5 If the inlet and outlet tube of the centrifugal pump would have the same diameter, and the ( v v ) fluid would have constant density, the term 1 4 g would drop out. Usually, however, the ( v v ) inlet diameter is larger so that v 4 gets bigger than v 1 and the term 1 4 becomes negative, g and more negative when the flow rate increases. This helps in having stable operation of a pump-pipeline system: the flow rate versus pump head curve (the pump curve) gets a negative slope which we showed benefited stability. e,1 + e,3 4 Friction losses (the term in Eq. ) are significant in centrifugal g pumps. A reduction of the head by a factor of due to ictional losses is no exception. Figure 7 Cavitation is a problem in centrifugal pumps. Cavitation is boiling of liquid flowing through the pump as a result of acceleration of the liquid. The vapor bubbles can damage pump rotors and pump housing, see Figure 7, left panel. Acceleration of the liquid implies a reduction in pressure (according to the Bernoulli equation) that can cause boiling (also see Figure 7 (right panel) that shows boiling in the low pressure centre of an impeller, and at the high-speed blade tips). Pump manufacturers provide there clients with a required Net Positive Suction Head (NPSH R ) which is the pressure required at the suction side of the pump to avoid cavitation. Pump practicalities In Figure 8 we show a typical pump curves as supplied by a manufacturer of centrifugal pumps. What sense does this graph make, and what terminology is in there? 1. Horizontal axis denotes flow rate; vertical axis pressure increase (in terms of head).. We see four pump curves with letters A, B, C, D; the size with the letters denotes the impeller diameter; the bigger the pump, the more head. 3. The dash-dotted negatively sloped curves indicate power demand in horse power (1 HP = 746 W). 4. The drawn lines roughly perpendicular to the pump curves are iso-efficiency curves. 5. At the top of the graph it says that the curve is for an impeller speed of 1750 rpm; and that the outlet has a diameter of 1.5 inch and the inlet a diameter of inch (1½ ). 6. The dashed lines show the NPSH R in feet; the higher the flow rate, the higher the velocities and thus the higher the chance of cavitation, and thus the higher NPSH needs to be.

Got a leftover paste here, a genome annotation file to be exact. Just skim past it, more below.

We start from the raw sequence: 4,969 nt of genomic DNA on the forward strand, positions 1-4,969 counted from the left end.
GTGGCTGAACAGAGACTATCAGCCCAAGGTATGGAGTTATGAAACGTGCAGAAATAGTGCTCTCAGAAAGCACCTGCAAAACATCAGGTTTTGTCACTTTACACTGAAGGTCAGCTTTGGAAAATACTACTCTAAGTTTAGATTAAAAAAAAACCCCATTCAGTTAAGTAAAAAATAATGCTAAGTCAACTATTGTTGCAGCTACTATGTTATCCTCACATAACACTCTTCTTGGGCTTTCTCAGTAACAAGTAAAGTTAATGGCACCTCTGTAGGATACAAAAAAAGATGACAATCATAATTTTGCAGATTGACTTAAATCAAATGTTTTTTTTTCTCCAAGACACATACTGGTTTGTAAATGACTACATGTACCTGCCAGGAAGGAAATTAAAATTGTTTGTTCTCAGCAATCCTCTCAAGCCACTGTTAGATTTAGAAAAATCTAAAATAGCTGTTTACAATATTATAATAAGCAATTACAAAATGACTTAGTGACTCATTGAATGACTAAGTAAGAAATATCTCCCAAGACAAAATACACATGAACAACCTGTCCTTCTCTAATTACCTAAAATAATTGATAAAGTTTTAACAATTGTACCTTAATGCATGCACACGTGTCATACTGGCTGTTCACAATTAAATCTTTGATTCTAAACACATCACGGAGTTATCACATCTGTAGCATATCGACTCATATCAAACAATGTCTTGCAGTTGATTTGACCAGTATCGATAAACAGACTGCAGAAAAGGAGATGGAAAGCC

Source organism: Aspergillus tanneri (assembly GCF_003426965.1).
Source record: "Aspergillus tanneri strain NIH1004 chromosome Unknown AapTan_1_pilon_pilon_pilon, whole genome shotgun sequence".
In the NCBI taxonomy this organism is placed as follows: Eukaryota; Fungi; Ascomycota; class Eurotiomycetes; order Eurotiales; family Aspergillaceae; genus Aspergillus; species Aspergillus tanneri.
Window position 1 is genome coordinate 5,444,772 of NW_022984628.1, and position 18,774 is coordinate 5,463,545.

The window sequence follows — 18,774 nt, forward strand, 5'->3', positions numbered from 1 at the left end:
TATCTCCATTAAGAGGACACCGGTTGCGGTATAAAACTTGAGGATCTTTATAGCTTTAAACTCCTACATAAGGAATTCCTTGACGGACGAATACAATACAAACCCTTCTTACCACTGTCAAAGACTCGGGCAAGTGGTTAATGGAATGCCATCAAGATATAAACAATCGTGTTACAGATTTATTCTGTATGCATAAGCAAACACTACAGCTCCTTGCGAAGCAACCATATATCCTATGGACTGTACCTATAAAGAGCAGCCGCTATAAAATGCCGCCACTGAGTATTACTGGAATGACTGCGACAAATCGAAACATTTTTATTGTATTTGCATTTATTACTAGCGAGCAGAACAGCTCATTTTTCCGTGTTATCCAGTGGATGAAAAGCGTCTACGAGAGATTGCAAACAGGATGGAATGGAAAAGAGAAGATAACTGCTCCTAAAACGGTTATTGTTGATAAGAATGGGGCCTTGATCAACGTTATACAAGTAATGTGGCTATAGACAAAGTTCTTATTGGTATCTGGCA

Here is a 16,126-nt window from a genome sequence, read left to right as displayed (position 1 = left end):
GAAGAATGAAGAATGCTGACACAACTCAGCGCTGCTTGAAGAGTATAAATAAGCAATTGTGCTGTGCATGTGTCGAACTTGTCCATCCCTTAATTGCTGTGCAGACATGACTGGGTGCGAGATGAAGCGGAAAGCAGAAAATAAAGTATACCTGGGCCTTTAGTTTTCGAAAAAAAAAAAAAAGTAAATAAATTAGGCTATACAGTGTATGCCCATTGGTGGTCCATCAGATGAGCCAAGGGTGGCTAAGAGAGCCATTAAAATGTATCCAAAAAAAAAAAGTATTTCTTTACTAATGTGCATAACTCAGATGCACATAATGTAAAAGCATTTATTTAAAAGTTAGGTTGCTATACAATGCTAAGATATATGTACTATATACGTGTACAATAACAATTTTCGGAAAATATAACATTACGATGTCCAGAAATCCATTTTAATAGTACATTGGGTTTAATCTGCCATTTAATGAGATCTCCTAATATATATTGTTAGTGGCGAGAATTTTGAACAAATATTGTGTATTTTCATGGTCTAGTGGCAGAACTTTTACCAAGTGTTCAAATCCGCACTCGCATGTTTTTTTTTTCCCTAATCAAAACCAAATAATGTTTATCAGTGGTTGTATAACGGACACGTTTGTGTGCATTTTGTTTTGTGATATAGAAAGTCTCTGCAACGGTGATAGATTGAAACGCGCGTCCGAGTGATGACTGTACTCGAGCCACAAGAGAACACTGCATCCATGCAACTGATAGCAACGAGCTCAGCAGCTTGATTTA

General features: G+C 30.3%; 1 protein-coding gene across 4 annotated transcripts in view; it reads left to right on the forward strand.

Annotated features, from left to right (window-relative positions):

6 Figure 8 (reprinted om De Nevers, p 375) Pipeline systems & pump curve interaction We now revisit one of the pipeline examples om LN06b. There we considered the system as given in Figure 9. Liquid needs to be pumped om a lower level to a higher level vessel. In the example in LN06b the question was what (pump) power would be needed to achieve a certain flow rate. We here make the problem a bit more complicated by adding a pump curve (see Figure p φ working point of this pipeline system is, 9 right panel). The question now is what the ( ) going to be. For this we need to set up a few Bernoulli equations between different points. The data needed to solve the problem are as follows (they slightly differ om the numbers in LN06b): The liquid is oil, µ=0.00 Pa s, ρ=980 kg/m 3. Total pipe length L=50 m, the inner diameter of all pipes D=5 cm, rough pipes with constant f= Levels: H 1 =10 m, H =5 m, H 3 =3 m. Loss factors: two sharp 90 o bends K 90 =0.74 (each); a sudden contraction at the exit of vessel A K A =0.5; an open gate valve K ov =0.13; a sudden expansion at the entrance of vessel B K B =1.0. Pump curve: p = p0 aφ with p0 = 1.55 bar, and a= Pa s m -6 (valid for 0 < φ < 0 litre/s).

7 Figure 9 Solution The working point is the point where the pump curve and the pipeline curve cross. The pump curve we know, the pipeline curve we need to figure out. The pipeline curve is the relation between flow rate and pressure difference over the pump as demanded by the pipeline system. In the figure we define four points: (1) At the surface of vessel A. v1 0 m/s, p 1 = 0 bar (pressure we take as gauge pressures), z1 = H1. () At the suction side of the pump. v and p are unknowns, z = H3. (3) At the pressure side of the pump. v 3 and p 3 are unknowns, z3 = H3. (4) At the surface of vessel B. v4 0 m/s, p 4 = 0 bar, z4 = H. 1 p K A Bernoulli equation between points 1 and : ( H3 H1) g + v + = e = v. If we ρ write this equation in terms of p it may make more sense: 1 1 p = ρ H H g ρv K ρv. The first term on the right-hand side is the hydrostatic ( ) 1 3 A pressure. The flow reduces the hydrostatic pressure because part of the potential energy has been converted to kinetic energy ( nd term on the rhs), and because part is lost in iction (3 rd term on the rhs). Bernoulli equation between points 3 and 4: 1 p3 1 L ( H H3 ) g v3 = e = v3 K90 + Kov + KB + 4 f. Again we write this ρ D 1 1 L equation in terms of pressure: p3 = ρ ( H H3 ) g v3 v3 K90 Kov KB 4 f ρ + ρ D. Same structure as the Bernoulli equation between 1 and, but watch out for the signs: ρ H H g being reduced by kinetic energy effects is the same, but hydrostatic pressure ( ) 3 now iction has to be added. Makes sense: to pump oil through the pipe against iction we need pressure. We should at this point realize that since the pipeline has constant diameter, and the oil has constant density the velocity is the same everywhere: v = v3 v.

8 We now subtract the two Bernoulli equations: 3 ( 1) 1 L p p = ρ H H g + v K A K90 Kov KB 4 f ρ This is the pipeline curve D 4φ relating pump-pressure-increase and flow rate we are looking for (since v = ). We write π D it as p = α + βφ. Substituting the numbers: α = 1.44 bar, β = Pa s m -6. The working point we find by demanding α + βφ = p aφ so that p0 α φ = = m 3 ρvd /s=1.8 litre/s. As a result v=0.9 m/s and Re = a + β µ indicating turbulent flow. 0